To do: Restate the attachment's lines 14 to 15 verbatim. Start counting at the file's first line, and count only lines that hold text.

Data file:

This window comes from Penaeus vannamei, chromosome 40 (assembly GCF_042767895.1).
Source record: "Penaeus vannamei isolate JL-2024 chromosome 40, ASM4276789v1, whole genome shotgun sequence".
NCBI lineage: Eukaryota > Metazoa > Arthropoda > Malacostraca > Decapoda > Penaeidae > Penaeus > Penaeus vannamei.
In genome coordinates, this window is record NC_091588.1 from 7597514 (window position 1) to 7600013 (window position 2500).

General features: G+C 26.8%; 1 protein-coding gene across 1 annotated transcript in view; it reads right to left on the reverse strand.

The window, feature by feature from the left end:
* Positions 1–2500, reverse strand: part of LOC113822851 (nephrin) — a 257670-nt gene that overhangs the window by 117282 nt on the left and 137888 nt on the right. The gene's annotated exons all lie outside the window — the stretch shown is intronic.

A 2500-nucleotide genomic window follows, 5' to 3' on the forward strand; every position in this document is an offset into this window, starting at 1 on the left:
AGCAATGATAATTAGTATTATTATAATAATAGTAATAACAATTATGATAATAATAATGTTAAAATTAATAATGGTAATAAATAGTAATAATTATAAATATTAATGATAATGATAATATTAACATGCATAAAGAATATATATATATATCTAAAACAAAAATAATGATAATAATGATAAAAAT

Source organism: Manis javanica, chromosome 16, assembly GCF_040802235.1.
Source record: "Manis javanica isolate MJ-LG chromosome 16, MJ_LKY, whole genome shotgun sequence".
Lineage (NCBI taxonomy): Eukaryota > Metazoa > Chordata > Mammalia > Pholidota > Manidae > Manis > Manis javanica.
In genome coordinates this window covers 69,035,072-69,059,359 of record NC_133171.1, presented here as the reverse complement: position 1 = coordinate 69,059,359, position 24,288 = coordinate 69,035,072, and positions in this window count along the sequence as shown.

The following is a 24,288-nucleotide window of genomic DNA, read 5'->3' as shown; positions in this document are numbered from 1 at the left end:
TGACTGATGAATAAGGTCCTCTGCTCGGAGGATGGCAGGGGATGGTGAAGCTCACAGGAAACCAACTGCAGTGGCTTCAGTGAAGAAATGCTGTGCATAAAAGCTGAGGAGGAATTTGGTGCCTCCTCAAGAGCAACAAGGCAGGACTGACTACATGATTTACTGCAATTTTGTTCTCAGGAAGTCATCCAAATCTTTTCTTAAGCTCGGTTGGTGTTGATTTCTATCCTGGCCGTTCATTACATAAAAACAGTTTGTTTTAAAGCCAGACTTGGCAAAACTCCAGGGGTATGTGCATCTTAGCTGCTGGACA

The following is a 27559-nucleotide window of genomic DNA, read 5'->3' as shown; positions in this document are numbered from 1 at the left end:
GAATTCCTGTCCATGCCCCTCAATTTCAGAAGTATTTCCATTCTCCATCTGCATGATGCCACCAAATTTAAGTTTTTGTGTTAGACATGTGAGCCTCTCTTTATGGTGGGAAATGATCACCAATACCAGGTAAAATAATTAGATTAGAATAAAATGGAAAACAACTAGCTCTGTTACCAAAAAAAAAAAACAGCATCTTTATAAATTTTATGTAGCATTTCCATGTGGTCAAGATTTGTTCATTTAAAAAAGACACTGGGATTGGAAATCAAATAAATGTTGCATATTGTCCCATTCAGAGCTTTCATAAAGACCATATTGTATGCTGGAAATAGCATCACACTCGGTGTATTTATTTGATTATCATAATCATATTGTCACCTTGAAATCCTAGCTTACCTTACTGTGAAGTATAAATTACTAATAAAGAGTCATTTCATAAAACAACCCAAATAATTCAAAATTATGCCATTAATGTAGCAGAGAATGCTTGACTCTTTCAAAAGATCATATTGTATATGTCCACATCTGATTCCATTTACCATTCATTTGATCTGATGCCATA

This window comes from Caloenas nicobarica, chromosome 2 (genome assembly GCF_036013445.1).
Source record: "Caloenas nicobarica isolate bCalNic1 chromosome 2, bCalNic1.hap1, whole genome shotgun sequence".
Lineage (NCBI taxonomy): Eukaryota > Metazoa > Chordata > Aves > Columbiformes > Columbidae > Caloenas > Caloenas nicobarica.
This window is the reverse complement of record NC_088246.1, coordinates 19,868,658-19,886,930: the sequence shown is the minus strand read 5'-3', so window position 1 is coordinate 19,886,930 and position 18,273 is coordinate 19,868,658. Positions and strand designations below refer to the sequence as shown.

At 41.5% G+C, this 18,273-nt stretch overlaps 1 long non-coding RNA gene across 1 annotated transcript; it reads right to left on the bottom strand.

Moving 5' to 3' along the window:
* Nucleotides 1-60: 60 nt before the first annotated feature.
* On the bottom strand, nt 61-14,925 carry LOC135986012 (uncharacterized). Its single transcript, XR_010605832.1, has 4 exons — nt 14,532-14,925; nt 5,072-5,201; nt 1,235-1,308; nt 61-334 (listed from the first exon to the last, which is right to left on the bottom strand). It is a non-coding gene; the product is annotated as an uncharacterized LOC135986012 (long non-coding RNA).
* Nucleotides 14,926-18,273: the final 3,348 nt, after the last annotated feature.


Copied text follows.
The following is a 24,288-nucleotide window of genomic DNA, read 5'->3' as shown; positions in this document are numbered from 1 at the left end:
TGACTGATGAATAAGGTCCTCTGCTCGGAGGATGGCAGGGGATGGTGAAGCTCACAGGAAACCAACTGCAGTGGCTTCAGTGAAGAAATGCTGTGCATAAAAGCTGAGGAGGAATTTGGTGCCTCCTCAAGAGCAACAAGGCAGGACTGACTACATGATTTACTGCAATTTTGTTCTCAGGAAGTCATCCAAATCTTTTCTTAAGCTCGGTTGGTGTTGATTTCTATCCTGGCCGTTCATTACATAAAAACAGTTTGTTTTAAAGCCAGACTTGGCAAAACTCCAGGGGTATGTGCATCTTAGCTGCTGGACA